By Ted Bruce
Debates on public health issues are a staple of life. Unfortunately, they often involve a false dichotomy. Those promoting individual choice argue that public health advocates are “no fun” trying to create a “nanny state” by banning all those tasty treats and indulgences like cheap happy hours and supersized pop. On the other hand, those seeking regulation may too readily use scare tactics in support of their arguments. I’ve been known to demonstrate this tendency myself. For example I may have been a bit over the top in arguing that those in favour of the new alcohol regulations in BC think that there’s nothing wrong “with a couple cheap double rum and supersized cokes after work to set you up for the drive home from work”. Who needs evidence when you can undermine your opponent with an “insightful” analysis like that?
When we get beyond the rhetoric though, these debates are critical as they force us to bring evidence to bear on an issue and help to educate the public about the need for important public health measures. A good example at the moment is the current debate on electronic cigarettes and whether they are actually a good thing because they may help some people reduce their addiction to tobacco. It is actually a critical issue and is becoming a well informed debate with better evidence and clearer arguments on both sides.
What we sometimes forget, however, is the importance of stopping long enough to recognize our past accomplishments and highlighting these. By demonstrating the value of population health interventions we can better help people understand the need for public health policies. This is especially important when pejorative statements like “nanny state” or “government paternalism” are used to counter public health evidence. The image of public health is an important commodity in winning the public over to effective interventions. In the electronic cigarette debate, actions to restrict electronic cigarettes may move quickly because of the credibility of public health that comes from the tobacco story we tell. The Canadian Public Health Association’s campaign on the greatest public health accomplishments is a good example of building trust in public health.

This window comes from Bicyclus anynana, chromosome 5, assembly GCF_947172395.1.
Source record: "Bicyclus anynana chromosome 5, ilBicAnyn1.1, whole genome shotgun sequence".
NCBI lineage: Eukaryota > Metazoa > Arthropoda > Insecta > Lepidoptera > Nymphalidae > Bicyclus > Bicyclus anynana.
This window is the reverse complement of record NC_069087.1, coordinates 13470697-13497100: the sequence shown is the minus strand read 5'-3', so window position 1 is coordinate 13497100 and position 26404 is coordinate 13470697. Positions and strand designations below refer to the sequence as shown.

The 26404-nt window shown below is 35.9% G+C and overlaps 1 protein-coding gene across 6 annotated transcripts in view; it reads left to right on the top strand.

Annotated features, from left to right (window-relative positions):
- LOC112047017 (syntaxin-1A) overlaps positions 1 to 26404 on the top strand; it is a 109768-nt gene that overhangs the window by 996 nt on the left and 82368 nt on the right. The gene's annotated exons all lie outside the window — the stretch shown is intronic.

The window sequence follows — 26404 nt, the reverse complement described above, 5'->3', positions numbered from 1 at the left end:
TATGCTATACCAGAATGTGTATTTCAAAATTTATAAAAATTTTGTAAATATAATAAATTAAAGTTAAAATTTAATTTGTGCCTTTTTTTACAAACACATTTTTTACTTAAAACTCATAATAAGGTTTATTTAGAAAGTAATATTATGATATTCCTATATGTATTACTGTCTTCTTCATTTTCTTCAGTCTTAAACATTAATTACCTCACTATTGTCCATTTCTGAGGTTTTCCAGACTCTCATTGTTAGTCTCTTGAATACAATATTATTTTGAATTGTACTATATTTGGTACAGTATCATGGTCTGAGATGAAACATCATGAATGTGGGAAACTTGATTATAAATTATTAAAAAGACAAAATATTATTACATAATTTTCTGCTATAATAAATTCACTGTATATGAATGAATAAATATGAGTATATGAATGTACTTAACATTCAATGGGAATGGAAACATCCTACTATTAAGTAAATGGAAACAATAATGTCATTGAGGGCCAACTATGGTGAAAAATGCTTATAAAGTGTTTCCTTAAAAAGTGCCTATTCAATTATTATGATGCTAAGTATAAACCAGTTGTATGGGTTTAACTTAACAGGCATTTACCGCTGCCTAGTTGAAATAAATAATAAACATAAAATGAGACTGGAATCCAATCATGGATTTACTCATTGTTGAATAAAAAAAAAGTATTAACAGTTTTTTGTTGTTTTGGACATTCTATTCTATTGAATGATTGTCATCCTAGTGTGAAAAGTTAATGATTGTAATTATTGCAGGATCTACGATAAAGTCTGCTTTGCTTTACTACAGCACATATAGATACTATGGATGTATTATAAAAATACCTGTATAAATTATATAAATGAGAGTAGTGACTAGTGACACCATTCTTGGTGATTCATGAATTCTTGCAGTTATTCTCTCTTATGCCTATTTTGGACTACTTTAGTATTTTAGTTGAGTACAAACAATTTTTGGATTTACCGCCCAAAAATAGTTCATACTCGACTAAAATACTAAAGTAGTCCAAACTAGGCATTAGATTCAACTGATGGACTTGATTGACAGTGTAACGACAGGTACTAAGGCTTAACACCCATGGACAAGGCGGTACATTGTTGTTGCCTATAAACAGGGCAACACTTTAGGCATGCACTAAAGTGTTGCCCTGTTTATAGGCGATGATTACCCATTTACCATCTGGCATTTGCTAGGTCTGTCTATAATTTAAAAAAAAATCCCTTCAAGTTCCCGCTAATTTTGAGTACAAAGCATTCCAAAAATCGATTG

The importance of celebrating our successes and using these in shaping a case for public health interventions was brought home to me by the recent Fraser Institute report on obesity in Canada. They analyzed a very selective data set on weights to suggest that there is no need for public health interventions that they describe as “government paternalism” – yes they invoke that language to shore up their case – to deal with what they argue is not an epidemic of obesity. (It is worth noting that in the report they also characterize Canadian anti-smoking efforts as an “increasingly draconian war on the tobacco industry”.) There are many available critiques of the Fraser Institute report discrediting many of the arguments they put forward but an important one was by the Canadian Public Health Association and the Dieticians of Canada. Notable in this response is the comment on the success in combating obesity and the need to do even more.
It would be easy to rant about the Fraser Institute report being biased. It is important to critique their arguments and evidence to show where it is wrong. But as importantly, we must reinforce the successes of population health approaches to build confidence and trust in the voice of public health. Rhetoric is loud and can hide the evidence the public needs to consider. Public health builds a credible voice by speaking out on its successes and demonstrating its value. It is this credibility that helps the public take the time to examine the evidence and draw sound conclusions. Sometimes it is important to brag a little.
– Ted Bruce is the past-president of the PHABC
Obesity is a Public Health Concern | Dieticians of Canada – News Release | April 28, 2014 | http://www.dietitians.ca/News-Releases/2014/ObesityPublicHealth.aspx
12 Great Acheivements in Public Health | Canaidan Public Health Association | http://www.cpha.ca/en/programs/history/achievements.aspx
Obesity in Canada: Overstated Problems, Misguided Policy Solutions | The Fraser Institute | April 28 2014 | https://www.fraserinstitute.org/research-news/display.aspx?id=21119
In the News:
Canada’s obesity ‘epidemic’ exaggerated and the health risks overstated, Fraser Institute says | By Sharon Kirkey | The National Post | April 28 2014 | http://news.nationalpost.com/2014/04/28/canadas-obesity-epidemic-exaggerated-and-the-health-risks-overstated-fraser-institute-says/